League tables

Underwriting activity reported in Thomson Financial League Tables [1](numbers in $ billion) (number of issues in parenthesis): Thomson Financials standard league tables are rankings of Investment Banks in terms of the dollar volume of deals they work on. ...


Global Debt, Equity & Equity-related

Year Underwriting Activity Source
2004 5,693 (20,066) Q4 2004 report
2003 5,326 (19,706) Q4 2003 report
2002 4,257 (14,070) Q4 2002 report
2001 4,112 (NA) Q4 2001 report

Insurance underwriting

Underwriting may also refer to insurance; insurance underwriters evaluate the risk and exposures of potential clients. They decide how much coverage the client should receive, how much they should pay for it, or whether to even accept the risk and insure them. Underwriting involves measuring risk exposure and determining the premium that needs to be charged to insure that risk. The function of the underwriter is to acquire—or to "write"—business that will make the insurance company money, and to protect the company's book of business from risks that they feel will make a loss. Insurance, in law and economics, is a form of risk management primarily used to hedge against the risk of a contingent loss. ... This article is actively undergoing a major edit. ...


In simple terms, it is the process of issuing insurance policies. Underwriters often refer to themselves as "Police-persons of Insurance."[citation needed] An Insurance contract determines the legal framework under which the features of an insurance policy are enforced. ...


Each insurance company has its own set of underwriting guidelines to help the underwriter determine whether or not the company should accept the risk. The information used to evaluate the risk of an applicant for insurance will depend on the type of coverage involved. For example, in underwriting automobile coverage, an individual's driving record is critical. As part of the underwriting process for life or health insurance, medical underwriting may be used to examine the applicant's health status (other factors may be considered as well, such as age & occupation). The factors that insurers use to classify risks should be objective, clearly related to the likely cost of providing coverage, practical to administer, consistent with applicable law, and designed to protect the long-term viability of the insurance program.[2] Life insurance or life assurance is a contract between the policy owner and the insurer, where the insurer agrees to pay a sum of money upon the occurrence of the insured individuals or individuals death. ... The term health insurance is generally used to describe a form of insurance that pays for medical expenses. ... Medical underwriting is an insurance term referring to the use of medical or health status information in the evaluation of an applicant for coverage (typically for life or health insurance). ...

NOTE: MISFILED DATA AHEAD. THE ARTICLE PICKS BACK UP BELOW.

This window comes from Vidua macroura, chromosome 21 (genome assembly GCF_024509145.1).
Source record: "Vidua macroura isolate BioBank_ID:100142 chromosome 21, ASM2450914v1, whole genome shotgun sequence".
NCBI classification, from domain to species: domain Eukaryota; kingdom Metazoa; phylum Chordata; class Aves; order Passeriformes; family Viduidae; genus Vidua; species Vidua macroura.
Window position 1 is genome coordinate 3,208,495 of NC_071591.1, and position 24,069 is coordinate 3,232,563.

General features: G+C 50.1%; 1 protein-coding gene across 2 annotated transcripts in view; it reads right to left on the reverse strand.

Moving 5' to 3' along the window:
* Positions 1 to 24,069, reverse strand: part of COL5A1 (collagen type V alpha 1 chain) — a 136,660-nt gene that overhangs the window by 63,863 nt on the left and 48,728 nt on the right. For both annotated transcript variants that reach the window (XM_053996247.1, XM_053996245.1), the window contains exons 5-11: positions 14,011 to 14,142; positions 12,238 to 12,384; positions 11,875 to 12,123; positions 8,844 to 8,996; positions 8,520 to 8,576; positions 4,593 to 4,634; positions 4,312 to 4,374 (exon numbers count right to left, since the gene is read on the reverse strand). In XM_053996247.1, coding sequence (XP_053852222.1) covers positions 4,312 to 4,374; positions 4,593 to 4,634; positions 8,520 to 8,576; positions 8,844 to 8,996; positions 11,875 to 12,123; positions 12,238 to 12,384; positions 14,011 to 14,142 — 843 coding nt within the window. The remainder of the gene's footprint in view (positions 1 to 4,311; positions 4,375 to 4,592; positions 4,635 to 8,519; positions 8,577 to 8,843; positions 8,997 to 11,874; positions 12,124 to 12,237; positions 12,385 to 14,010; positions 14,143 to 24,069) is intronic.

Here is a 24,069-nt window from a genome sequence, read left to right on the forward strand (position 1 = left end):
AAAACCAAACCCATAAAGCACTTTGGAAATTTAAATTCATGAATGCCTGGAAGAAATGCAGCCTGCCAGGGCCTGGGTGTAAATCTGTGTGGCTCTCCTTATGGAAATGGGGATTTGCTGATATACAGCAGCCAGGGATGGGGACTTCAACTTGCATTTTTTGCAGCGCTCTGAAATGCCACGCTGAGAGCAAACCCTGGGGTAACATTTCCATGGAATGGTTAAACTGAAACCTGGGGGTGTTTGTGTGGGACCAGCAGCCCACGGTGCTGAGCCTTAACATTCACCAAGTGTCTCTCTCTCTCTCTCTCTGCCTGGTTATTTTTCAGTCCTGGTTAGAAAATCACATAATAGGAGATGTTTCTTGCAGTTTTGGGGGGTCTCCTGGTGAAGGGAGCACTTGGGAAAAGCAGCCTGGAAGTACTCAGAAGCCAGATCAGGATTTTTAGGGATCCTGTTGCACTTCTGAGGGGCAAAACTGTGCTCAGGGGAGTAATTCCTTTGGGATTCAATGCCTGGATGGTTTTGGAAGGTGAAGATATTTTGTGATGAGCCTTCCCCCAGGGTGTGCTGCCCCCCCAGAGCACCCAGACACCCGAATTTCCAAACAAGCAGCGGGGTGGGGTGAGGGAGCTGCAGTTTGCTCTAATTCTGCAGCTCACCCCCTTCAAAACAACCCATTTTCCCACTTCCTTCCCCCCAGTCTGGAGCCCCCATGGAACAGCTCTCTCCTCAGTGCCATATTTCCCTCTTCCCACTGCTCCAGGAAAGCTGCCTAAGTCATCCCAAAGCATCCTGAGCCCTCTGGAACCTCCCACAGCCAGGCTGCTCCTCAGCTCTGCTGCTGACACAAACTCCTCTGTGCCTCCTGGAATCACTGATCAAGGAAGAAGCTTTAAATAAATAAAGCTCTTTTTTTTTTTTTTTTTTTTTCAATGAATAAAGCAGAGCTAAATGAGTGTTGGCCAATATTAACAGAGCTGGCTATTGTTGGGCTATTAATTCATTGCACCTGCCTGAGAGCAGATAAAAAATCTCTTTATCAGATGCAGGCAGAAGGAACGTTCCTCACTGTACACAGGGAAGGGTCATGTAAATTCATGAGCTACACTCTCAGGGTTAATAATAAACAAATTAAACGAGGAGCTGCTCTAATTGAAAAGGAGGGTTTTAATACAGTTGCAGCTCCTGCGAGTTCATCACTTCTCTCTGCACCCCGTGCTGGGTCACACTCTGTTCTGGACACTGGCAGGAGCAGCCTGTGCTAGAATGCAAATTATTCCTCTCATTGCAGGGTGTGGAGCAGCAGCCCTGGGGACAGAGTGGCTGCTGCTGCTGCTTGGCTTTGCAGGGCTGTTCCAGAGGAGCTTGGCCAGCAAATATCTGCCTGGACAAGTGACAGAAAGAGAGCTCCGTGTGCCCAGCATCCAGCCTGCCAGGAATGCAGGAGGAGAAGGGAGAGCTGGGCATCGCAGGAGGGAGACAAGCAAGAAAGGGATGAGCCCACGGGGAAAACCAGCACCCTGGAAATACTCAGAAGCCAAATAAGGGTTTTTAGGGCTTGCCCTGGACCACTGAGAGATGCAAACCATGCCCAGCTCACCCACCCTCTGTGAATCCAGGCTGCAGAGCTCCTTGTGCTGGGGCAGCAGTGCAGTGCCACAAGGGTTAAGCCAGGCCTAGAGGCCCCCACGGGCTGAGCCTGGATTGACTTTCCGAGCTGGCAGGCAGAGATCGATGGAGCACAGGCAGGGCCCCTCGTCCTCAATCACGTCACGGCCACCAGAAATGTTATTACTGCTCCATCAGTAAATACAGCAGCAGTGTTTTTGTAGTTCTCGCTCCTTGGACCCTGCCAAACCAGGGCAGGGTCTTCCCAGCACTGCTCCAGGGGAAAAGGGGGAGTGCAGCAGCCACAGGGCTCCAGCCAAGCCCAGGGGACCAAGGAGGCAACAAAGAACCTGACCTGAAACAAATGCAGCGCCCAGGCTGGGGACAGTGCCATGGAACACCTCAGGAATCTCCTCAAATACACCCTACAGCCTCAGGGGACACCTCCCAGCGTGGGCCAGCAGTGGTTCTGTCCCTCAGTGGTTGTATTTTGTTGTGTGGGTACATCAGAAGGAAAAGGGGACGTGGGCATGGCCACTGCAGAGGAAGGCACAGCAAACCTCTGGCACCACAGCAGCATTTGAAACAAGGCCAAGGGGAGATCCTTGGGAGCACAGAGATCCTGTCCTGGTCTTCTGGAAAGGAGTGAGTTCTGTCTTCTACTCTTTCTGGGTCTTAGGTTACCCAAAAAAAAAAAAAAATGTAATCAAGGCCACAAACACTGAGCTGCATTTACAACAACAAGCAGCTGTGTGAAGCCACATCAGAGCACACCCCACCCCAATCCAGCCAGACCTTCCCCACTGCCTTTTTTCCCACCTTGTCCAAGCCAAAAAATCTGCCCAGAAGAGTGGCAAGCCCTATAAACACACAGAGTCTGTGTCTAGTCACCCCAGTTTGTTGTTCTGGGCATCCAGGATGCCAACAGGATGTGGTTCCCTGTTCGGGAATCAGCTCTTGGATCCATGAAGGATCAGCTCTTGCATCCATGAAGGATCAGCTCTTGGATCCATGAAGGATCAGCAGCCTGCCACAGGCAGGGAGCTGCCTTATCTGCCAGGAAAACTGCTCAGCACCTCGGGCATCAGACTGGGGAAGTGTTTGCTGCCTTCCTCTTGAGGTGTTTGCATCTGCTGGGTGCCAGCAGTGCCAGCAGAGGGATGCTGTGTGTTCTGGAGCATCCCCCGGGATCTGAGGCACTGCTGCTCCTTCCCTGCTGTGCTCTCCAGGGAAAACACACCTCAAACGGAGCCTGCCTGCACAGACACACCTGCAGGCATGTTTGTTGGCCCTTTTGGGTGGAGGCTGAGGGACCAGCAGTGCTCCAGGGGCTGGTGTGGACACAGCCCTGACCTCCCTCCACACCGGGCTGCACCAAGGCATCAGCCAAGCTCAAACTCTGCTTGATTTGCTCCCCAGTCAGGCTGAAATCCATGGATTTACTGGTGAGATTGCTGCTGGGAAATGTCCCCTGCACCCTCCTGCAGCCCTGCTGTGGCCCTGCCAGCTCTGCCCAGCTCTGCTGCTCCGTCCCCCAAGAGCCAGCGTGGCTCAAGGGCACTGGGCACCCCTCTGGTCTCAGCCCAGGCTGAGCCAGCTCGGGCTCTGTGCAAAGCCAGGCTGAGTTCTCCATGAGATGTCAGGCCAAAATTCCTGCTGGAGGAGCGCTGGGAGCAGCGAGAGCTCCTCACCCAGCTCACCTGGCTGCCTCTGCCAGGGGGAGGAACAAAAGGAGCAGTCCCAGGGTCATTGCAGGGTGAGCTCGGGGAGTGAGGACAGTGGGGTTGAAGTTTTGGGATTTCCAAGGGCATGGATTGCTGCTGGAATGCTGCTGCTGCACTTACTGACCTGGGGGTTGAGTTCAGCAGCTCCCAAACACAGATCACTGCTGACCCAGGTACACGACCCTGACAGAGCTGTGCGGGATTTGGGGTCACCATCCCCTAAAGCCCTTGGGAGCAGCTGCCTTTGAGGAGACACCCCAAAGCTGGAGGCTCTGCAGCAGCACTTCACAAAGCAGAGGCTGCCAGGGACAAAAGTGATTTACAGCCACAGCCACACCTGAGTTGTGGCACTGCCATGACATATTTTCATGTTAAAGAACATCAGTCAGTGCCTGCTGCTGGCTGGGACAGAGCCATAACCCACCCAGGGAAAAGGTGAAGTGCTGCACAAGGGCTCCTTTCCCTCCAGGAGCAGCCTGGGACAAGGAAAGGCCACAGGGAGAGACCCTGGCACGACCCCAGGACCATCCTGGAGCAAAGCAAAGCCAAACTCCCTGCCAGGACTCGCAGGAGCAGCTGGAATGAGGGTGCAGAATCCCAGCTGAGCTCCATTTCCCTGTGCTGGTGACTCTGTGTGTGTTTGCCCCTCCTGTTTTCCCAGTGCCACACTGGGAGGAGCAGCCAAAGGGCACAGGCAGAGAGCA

The underwriters can either decline the risk, or may decide to provide a quotation in which the premiums have been loaded, or in which various exclusions have been stipulated, which restrict the circumstances under which a claim would be paid. Depending on the type of insurance product (line of business) insurance companies use automated underwriting systems to encode these rules, and reduce the amount of manual work in processing quotations and policy issuance. This is especially the case for certain simpler life or personal lines (auto, homeowners) insurance.


Real estate underwriting

In evaluation of a real estate loan, in addition to assessing the borrower, the property itself is scrutinized. Underwriters use the debt service coverage ratio to figure out whether the property is capable of redeeming its own value or not. The debt service coverage ratio, or debt service ratio, is the ratio of net operating income to debt payments on a piece of investment real estate. ...


Forensic Underwriting

Forensic underwriting is the "after the fact" process used by lenders to determine what went wrong with a mortgage.[3] Forensic Underwriting refers to a borrowers ability to work out a modification scenario with their current lien holder, not to qualify them for a new loan or a refinance. This is typically done by an underwriter staffed with a team of people who are experienced in every aspect of the real estate field.